To make puff pastry, it is important that the margarine has the right functionality. This means that the margarine is preferably not too hard or too soft, maintains its plasticity and results in the desired height and shape of the baked pastry. The functionality of a bakery margarine is assessed by manual kneading and is scored on different parameters such as initial hardness, plasticity and hardness after kneading. However, this method is rather subjective and requires regular calibration. Therefore, the aim of this thesis is to develop a way to measure and hopefully predict the functionality of a margarine in puff pastry using standardized instrumental measurements.
Commercially available bakery margarines were characterized by different analytical tools and laminated in a puff pastry dough. Using a multiple extrusion cell, connected to the TA.XTplus Texture Analyser, the worksoftening of the margarine was measured. This method and especially the data processing was not yet optimal and still needed further research. To analyze and measure the layered structure of the unbaked puff pastry using the microscope, a quantitative method needed to be developed.
In addition, the initial hardness was measured with the TA.XTplus Texture Analyser using the cone measuring probe. The solid fat content and the composition of fatty acids were also measured using pulse nuclear magnetic resonance and gas chromatography with a flame ionization detector, respectively. These analyses provided extra information that could help to make connections between the properties of the margarine and the results of the kneading and baking trials.
The method and data processing of the worksoftening measurements have been optimized. The relative standard deviations have gone down and the parameters that define the worksoftening are shown to correlate with the puff height. A quantitative method to measure the fat and dough layers of the unbaked puff pastry has been established and is shown to be repeatable. The most important information lies in the standard deviations of the fat layers. These standard deviations seem to correlate with the parameters of the worksoftening and the puff height. Other correlations between the results have been found, but it is necessary to measure a wider range of different margarines to further analyze these connections.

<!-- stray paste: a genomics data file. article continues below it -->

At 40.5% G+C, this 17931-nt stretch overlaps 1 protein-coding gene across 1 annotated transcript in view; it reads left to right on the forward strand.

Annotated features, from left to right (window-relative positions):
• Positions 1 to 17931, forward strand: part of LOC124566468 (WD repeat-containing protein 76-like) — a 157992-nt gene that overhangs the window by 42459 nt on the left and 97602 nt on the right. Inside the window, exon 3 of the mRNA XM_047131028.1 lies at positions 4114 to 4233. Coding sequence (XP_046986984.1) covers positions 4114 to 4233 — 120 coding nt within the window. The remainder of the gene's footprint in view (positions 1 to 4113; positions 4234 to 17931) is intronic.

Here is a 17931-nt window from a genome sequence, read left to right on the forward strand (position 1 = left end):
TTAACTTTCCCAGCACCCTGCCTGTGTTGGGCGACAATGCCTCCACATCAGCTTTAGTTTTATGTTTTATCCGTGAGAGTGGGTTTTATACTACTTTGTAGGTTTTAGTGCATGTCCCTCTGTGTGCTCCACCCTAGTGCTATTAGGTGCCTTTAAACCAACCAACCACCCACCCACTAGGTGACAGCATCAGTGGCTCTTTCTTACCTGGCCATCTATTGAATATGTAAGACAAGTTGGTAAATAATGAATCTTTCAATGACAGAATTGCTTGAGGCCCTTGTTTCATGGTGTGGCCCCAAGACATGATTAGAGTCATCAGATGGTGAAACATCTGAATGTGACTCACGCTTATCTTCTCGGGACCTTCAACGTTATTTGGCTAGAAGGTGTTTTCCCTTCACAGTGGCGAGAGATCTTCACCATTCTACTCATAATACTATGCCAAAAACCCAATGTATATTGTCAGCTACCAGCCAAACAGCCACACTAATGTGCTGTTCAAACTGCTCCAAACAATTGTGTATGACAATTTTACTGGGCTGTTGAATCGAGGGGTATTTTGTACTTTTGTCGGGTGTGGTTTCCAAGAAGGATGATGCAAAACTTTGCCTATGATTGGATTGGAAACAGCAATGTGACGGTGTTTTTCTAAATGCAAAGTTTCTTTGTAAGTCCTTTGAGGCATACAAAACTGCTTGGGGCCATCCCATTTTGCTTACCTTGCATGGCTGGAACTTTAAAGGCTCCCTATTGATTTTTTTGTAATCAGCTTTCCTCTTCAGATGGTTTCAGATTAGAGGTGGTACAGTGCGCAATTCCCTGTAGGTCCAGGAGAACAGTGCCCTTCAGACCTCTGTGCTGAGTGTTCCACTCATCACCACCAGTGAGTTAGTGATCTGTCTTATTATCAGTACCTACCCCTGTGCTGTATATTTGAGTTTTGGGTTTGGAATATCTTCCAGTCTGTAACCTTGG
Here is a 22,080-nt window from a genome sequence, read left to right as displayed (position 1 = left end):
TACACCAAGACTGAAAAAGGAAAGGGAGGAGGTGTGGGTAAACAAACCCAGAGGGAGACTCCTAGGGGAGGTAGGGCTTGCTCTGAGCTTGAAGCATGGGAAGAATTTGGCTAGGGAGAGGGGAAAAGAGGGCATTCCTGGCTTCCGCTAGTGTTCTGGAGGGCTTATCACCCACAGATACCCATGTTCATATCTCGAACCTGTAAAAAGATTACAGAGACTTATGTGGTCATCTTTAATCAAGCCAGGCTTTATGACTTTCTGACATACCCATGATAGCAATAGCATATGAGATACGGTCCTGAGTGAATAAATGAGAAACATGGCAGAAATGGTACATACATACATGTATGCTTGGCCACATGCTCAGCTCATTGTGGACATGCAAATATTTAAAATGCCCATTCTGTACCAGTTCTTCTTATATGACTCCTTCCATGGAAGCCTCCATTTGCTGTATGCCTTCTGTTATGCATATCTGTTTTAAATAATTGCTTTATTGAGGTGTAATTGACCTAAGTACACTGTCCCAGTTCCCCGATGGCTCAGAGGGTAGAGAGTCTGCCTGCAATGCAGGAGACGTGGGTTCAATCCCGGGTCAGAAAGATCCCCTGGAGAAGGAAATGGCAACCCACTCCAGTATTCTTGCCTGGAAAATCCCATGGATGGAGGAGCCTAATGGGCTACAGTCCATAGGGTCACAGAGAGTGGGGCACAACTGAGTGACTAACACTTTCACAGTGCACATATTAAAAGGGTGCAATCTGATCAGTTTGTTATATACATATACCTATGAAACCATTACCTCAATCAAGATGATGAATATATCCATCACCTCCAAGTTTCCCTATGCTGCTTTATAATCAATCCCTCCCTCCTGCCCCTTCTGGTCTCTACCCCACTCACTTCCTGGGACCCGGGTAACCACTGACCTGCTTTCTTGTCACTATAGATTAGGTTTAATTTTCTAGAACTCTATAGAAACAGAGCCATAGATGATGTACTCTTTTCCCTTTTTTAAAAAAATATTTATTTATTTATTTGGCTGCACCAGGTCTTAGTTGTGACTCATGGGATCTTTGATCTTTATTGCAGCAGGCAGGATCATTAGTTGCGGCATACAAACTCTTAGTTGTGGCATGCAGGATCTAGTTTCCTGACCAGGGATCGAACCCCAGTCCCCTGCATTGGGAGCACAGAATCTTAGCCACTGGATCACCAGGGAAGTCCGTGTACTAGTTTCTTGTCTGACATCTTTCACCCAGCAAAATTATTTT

Nowadays Vandemoortele customers desire functional products with lower saturated fats. The functionality of fat based food products are mainly determined by the crystallization of fats. However, up to now an industrial method that offers the potential to study crystallization of fats under shear conditions is still lacking. To this end a study was conducted to evaluate the characteristics and crystallization properties of different palm based fats, commonly used in plastic margarins in puff pastry products. Particularly the interesterification of palm fractions and the influence of external factors on the crystallization behaviour were studied.
First a physicochemical characterization of the different fats was determined by nuclear magnetic resonance, gas chromatography and liquid chromatography. In this way, the chemical composition in relation to its crystallization properties can be compared.
The crystallization behaviour of fats was studied by differential scanning calorimetry (DSC) and rheology. DSC measures exo- and endothermic differences in fats, which represents the polymorphic changes in their crystallization behaviour. Using DSC, the isothermal crystallization kinetics of the different palm fats were studied at twenty degrees. Using oscillatory rheology, information of both primary crystallization and microstructural crystal network development can be obtained. The aim of applying a rheology method was to understand the influence of processing parameters on the network formation of crystallized fats.
Data provided by this research shows that interesterification causes a rearrangement of fatty acids in triglycerides. Moreover, the interesterification effect is fat-dependent and varies on the basic composition which fats consist of. Rheology and DSC have both advantages and limitations, which makes them complementary to assess the crystallization development. In the future, it will be important to determine the qualities of fat blends in order to improve the processing parameters of plastic margarines.
Prins Albertlaan 79